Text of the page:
Cumulatively, home prices are up by 37% since March 2020 when the pandemic started. Given the strength of the Phoenix housing market for the last 33 months, which started prior to the COVID-19 outbreak, prices are now up by 59% compared with March 2020, the highest among the 20 metro areas tracked. San Diego follows, with a 55% cumulative gain. In contrast, but in line with year-over-year trends observed in previous releases, Chicago, Minneapolis and Washington had cumulative increases ranging from 23% to 26% (Figure 4).
Furthermore, all three price tiers saw acceleration in annual gains in March, with the high tier showing most of the growth, up 24% in March from 23% in February. The average growth in gains for low-tier homes was slower but still up by 21.2%. The slower price growth in the low tier reflects affordability challenges that home shoppers with limited budgets face after almost two years of robust price gains, mortgage rate increases and slim inventory.
The month-over-month comparison of home price growth by price tier and location also reveals relative changes in demand across the country. From February to March, areas with colder climates, particularly Chicago, Minneapolis and New York, continued to show smaller monthly increases. For the fourth consecutive month, all metros had at least some gains across the price tiers, although some of the growth can be attributed to seasonality, since monthly increases are generally positive between February and March.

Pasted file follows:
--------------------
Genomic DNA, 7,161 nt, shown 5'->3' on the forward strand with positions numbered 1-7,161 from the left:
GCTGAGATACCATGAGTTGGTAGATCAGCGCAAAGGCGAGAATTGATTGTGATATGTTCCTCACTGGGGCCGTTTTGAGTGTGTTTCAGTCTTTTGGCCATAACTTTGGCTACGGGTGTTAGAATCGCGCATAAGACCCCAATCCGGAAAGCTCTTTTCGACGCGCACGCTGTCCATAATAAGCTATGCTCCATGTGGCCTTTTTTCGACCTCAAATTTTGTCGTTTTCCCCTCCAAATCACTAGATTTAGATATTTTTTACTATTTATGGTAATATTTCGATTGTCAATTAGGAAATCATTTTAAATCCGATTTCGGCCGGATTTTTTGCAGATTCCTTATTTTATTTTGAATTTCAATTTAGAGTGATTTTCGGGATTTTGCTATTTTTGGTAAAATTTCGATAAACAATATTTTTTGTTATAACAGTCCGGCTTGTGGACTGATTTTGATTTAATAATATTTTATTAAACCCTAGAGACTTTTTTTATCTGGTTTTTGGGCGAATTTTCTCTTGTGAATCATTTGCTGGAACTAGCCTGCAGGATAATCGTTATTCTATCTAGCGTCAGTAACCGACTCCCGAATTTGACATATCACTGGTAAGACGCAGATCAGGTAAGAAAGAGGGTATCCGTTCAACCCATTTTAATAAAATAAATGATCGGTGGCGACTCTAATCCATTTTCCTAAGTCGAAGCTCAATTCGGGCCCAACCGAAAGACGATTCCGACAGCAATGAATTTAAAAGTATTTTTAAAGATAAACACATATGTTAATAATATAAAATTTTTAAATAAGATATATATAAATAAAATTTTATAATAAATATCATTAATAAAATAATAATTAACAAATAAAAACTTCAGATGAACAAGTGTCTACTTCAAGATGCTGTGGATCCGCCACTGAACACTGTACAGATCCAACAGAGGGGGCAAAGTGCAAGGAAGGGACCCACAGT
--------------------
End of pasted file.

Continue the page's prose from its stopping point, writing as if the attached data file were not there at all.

The largest monthly gains were in the West, including Seattle and Denver, which were both up notably in March, particularly among the higher-priced tiers. San Diego and San Francisco continued to see buyer enthusiasm after a few months of slower gains.
The average monthly gains among low-tier homes accelerated in March, up by 2.9%, though, again, that number is not seasonally adjusted. The high-tier monthly gains averaged 3.5% in March. The middle-tier monthly price increases averaged 3.3% (Figure 5).
With home price growth accelerating and mortgage rates between 5% and 6%, monthly expenses for most potential homebuyers are 30% or more higher from a year ago. Nevertheless, buyers who locked in a relatively favorable mortgage rate were determined to close on their loans, even if it meant bidding up the asking price against other buyers. Also, a number of other buyers rushed to the market in anticipation of much higher housing expenses. These two drivers will keep pressure on home price growth over the next couple of months. But the most recent evidence on the impact of higher rates on housing demand suggests that the buyer demand is slowing, with fewer buyers competing for homes. Homes staying on the market for more days also reflects slowing demand. The slowing of what has been considered overheated demand, along with home price growth, is the intended consequence of the Federal Reserve’s more aggressive financial tightening and is anticipated to bring about a better balance between buyers and sellers. Again, slowing demand means that total home sales in 2022 could be lower than 2021, though still making 2022 the strongest homebuying year since 2006. Also, home price growth is likely to slow in the coming months to lower double digits by the end of the year.